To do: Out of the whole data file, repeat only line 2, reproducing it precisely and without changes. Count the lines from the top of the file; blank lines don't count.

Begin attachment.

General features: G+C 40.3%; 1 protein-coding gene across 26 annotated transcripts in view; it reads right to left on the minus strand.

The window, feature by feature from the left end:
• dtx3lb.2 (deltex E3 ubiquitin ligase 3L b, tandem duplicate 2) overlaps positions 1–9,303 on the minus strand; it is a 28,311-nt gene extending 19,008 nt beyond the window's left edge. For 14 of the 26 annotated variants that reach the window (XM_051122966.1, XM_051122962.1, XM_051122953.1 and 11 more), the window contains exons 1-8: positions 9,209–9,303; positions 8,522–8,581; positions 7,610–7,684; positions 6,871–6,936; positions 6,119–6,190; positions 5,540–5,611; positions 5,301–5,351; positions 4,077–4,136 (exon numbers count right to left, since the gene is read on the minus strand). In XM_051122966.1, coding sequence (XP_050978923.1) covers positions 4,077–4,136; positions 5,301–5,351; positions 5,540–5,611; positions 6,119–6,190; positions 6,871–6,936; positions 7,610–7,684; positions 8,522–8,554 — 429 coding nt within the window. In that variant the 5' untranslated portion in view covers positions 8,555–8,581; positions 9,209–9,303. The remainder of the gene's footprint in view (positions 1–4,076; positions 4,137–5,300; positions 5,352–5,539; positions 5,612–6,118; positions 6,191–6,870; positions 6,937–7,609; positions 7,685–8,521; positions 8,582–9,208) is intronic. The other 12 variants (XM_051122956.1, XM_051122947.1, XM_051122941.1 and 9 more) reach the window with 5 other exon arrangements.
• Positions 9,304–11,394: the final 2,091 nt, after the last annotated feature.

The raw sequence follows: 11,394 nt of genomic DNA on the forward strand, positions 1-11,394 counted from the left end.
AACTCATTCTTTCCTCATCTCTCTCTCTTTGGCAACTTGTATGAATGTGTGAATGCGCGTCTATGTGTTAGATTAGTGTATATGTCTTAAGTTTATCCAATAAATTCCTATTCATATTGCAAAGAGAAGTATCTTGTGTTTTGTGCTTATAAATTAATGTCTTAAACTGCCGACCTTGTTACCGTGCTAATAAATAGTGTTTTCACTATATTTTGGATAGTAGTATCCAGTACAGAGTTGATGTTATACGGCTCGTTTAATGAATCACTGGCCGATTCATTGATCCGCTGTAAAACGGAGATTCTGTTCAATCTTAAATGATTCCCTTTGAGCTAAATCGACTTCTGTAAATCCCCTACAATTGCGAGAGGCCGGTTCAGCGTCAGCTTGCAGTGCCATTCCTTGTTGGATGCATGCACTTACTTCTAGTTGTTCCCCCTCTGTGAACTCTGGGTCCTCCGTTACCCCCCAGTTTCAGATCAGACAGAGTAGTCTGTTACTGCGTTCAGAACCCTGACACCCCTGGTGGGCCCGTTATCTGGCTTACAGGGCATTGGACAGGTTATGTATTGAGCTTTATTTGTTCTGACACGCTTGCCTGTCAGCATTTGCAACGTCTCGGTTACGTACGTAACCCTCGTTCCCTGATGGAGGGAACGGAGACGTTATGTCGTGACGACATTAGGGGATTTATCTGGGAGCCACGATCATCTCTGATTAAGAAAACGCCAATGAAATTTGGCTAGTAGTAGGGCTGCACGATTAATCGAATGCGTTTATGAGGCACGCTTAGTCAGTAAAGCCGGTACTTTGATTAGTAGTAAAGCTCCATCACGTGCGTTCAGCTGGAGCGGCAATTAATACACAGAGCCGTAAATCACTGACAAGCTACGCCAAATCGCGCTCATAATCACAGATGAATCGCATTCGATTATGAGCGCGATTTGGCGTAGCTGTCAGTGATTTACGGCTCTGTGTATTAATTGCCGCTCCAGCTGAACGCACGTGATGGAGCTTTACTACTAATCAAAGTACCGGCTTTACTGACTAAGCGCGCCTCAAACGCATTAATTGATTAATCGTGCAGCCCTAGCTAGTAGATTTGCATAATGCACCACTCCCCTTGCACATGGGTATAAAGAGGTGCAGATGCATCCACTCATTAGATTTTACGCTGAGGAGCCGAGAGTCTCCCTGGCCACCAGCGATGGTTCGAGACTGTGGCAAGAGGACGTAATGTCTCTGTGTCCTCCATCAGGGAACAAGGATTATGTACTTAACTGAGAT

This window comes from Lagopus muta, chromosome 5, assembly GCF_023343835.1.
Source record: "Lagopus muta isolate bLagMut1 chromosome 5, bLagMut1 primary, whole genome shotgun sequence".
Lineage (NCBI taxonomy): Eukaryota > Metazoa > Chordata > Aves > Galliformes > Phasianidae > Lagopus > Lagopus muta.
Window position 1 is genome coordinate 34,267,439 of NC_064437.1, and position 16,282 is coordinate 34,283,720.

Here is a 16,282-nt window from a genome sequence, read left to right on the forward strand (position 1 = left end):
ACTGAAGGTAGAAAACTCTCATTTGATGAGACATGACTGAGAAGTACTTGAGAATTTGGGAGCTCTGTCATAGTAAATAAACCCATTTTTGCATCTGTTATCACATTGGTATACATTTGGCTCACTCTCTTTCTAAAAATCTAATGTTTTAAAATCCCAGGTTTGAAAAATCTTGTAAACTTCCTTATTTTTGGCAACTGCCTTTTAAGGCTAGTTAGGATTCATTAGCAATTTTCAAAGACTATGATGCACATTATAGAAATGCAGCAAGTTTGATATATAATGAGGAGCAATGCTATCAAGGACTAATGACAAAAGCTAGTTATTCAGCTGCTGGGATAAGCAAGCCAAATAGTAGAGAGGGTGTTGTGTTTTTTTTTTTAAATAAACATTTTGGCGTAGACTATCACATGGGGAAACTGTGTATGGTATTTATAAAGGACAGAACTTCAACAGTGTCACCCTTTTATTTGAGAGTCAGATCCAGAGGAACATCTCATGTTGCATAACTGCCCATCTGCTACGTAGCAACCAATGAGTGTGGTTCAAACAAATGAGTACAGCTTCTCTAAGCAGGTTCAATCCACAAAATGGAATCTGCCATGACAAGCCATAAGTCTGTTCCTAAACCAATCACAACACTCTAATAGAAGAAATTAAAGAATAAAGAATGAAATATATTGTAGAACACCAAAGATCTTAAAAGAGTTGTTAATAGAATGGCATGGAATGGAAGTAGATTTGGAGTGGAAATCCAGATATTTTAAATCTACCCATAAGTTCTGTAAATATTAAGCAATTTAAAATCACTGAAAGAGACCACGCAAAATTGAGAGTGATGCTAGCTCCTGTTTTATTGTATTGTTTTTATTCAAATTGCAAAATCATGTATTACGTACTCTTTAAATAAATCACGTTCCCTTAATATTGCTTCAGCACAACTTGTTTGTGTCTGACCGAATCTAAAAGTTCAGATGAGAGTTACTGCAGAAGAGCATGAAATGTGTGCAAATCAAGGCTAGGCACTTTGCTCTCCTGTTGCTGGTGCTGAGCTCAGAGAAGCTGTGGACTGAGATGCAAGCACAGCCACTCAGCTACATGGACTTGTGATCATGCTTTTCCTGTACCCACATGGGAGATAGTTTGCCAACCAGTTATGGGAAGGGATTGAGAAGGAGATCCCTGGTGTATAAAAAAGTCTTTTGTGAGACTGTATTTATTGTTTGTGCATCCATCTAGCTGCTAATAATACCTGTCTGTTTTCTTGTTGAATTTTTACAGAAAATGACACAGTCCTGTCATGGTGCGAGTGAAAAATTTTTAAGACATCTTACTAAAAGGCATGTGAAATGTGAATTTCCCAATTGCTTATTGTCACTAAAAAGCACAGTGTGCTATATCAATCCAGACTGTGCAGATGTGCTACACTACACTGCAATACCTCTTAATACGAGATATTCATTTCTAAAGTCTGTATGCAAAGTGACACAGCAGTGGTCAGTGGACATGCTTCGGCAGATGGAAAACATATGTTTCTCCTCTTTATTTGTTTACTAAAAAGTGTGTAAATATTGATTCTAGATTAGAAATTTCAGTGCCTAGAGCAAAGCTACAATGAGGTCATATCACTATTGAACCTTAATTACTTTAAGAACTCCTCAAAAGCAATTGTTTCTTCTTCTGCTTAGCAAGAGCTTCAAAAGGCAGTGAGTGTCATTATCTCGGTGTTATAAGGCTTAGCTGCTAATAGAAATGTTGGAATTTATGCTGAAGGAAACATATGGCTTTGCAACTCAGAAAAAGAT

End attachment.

The window, feature by feature from the left end: